When I’ve finished writing this, I will tidy my bag. I’ll throw out the receipts and the sticky sweets, put the various bits and pieces where they’re supposed to be and move the garden vouchers to my car, which will hopefully remind me to buy the bulbs tomorrow. And for a short time my handbag will be clutter free and compartmentalised. I know it won’t last though. Next week it will be back to normal but hopefully full of new stuff, new stories and probably several lipsticks. Because, quite frankly, if a woman’s handbag is supposed to be a reflection of her life, I now realise that I  wouldn’t actually want it any other way.

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Season of Mists and Mellow Fruitfullness

If I’m honest, after two years studying A level English Literature in sixth form, very few quotes stick in my mind. I remember sobbing down the phone to my friend Mandy at the injustice dished out,(by men of course) to poor Tess D’urberville,  and having King Leah’s ‘How sharper than a serpents tooth it is to have a thankless child’ quoted back at me by my dad, (pretty impressive for a copper from the East End of London) but Sir Walter Scott’s ‘Heart of Midlothian’ with its Scots dialect might as well have been Chinese to a 17 year old in a rural Cotswold comprehensive. If I’m right and I’m probably wrong, I vaguely remember that Jeannie walked from Edinburgh to London in bare feet.  Sadly that’s all I remember, sorry Sir Walter, I’m sure if I read it now, having lived in Scotland for twenty three years, I might now have half a chance. Milton’s Paradise Lost was, at the time equally tedious. The only paradise being lost as far as I was concerned was in my precious teenage socialising time.

But reassuringly there are a few quotes that I do remember. Shakespeare’s King Leah’s ‘Nothing comes of Nothing’ has been thrown out into the ether a few times when I’m on my parental high horse and Jane Austen’s ‘There are certainly not so many men of good fortune in the world as there are pretty women to derserve them.’  and  ‘ A large income is the best recipe for happiness I ever heard of’ are also favoritesShallow, I know, but it will always have a special place in mine and my pal Mandy’s heart. If I remember rightly, at the time I also had an unhealthy teenage crush on a portrait of Lord Byron, a bit weird, I know, having a crush on a poet who’d been dead for 150 years but that’s what unruly hormones can do to a woman. Encouragingly though for my ever hopeful English teacher, I was inspired by one quote, a quote that has stayed with me over the years, the first line of John Keats poem Ode to Autumn.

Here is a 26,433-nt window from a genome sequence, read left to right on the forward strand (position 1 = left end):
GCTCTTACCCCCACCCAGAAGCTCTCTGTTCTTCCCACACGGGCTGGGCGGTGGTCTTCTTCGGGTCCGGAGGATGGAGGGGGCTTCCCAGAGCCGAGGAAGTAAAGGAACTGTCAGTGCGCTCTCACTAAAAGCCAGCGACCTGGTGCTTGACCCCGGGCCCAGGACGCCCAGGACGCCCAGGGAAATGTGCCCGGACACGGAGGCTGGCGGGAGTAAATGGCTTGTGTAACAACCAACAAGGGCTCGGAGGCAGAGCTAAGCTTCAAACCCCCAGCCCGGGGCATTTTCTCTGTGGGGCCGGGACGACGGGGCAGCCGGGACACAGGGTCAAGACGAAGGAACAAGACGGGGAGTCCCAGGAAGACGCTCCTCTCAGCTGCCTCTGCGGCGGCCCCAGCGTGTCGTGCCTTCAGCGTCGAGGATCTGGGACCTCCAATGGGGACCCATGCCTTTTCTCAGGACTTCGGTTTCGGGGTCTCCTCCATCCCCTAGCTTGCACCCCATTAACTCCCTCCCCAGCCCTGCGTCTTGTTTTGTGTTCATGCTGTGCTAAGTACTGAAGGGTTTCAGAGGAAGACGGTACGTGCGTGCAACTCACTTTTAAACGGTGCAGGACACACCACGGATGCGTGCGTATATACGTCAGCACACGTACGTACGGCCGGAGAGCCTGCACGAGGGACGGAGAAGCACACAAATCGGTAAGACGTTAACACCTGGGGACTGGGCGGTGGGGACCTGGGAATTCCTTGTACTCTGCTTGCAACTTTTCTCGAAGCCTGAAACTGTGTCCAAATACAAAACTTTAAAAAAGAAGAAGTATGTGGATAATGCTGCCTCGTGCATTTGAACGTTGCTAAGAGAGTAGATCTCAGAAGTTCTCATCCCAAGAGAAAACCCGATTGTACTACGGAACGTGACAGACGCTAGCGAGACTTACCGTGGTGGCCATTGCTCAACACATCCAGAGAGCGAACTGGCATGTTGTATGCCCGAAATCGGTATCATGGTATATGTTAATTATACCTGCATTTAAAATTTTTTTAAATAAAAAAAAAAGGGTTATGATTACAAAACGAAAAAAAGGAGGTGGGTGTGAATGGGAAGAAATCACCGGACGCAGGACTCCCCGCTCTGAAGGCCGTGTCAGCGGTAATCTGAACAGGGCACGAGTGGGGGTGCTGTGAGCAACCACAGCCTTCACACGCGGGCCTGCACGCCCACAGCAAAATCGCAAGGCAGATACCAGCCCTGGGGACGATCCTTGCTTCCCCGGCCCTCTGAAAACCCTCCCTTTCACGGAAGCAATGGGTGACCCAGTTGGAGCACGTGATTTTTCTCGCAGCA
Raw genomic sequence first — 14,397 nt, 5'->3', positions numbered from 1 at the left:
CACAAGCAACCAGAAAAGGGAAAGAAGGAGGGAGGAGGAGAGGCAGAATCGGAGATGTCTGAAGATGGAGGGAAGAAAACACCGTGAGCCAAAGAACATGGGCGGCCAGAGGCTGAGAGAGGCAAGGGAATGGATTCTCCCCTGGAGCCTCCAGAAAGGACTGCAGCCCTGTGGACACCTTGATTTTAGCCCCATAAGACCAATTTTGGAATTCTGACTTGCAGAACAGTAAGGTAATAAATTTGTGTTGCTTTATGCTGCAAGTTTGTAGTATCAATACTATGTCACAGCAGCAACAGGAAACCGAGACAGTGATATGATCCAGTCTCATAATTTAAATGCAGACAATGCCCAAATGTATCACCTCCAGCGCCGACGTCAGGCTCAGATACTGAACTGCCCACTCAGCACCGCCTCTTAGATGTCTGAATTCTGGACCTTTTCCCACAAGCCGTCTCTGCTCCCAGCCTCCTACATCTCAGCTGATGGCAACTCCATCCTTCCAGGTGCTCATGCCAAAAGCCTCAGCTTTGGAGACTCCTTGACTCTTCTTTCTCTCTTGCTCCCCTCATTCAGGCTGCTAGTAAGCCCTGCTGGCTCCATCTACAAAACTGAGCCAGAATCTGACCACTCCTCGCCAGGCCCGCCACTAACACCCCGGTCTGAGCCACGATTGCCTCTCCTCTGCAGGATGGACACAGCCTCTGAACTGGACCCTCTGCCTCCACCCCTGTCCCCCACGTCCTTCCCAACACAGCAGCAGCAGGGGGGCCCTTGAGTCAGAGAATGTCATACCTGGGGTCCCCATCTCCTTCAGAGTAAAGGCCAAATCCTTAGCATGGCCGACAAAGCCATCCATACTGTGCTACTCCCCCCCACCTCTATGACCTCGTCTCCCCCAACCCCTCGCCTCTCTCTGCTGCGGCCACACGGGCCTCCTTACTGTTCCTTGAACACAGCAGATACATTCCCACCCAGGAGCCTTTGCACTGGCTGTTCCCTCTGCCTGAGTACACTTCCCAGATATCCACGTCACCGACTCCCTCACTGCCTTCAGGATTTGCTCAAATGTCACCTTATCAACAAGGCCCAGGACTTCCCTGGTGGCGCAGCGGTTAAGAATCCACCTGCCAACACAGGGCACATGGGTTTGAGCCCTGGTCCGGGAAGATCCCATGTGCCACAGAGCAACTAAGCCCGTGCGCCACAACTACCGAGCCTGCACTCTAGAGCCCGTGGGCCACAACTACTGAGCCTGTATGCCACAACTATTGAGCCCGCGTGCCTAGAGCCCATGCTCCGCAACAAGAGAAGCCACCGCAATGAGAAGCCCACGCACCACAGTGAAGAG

‘Season of mists and mellow fruitfulness, Close bosom-friend of the maturing sun’

And such has been the glory of this Autumn in the Highlands of Scotland, I’ve been inspired  to revisit the poem and in honour ofJohn Keats re read the whole thing. For this Autumn has been mellow in every sense of the word as high pressure, sunshine and stillness, sadly absent from Scotland during the summer months, has settled upon us and soothed away the hurt of daily weather forecasts of grey, wind and 12 degrees. As a child of the rolling Cotswold countryside, I have always loved autumn, a time of harvests, mists, berries and dewy spider webs and if I’m honest I have never felt it to be quite the same living beside the sea in the North of Scotland. This Autumn, however, has proved me wrong and I cannot tell you how many times I have stood  staring out of the window in complete awe of the beauty of our planet. The stillness and low sun has brought out an intensity of colour that is truly magnificent and day after day we’ve been royally treated to morning skies of pink and gentle mists rolling along the Moray Firth. The evening skies have also been spectacular; pinks and blues sometimes tinged with gold as the sun sets over the hills to the west. And as if Mother Nature has felt that she couldn’t  repay us enough for the rubbish summer, she’s thrown in flocks of geese, flocks (or bevy) of low flying swans and jumping dolphins, all merely the warm up acts for her piece de resistance, beautiful starry skies and The Northern Lights. Glorious.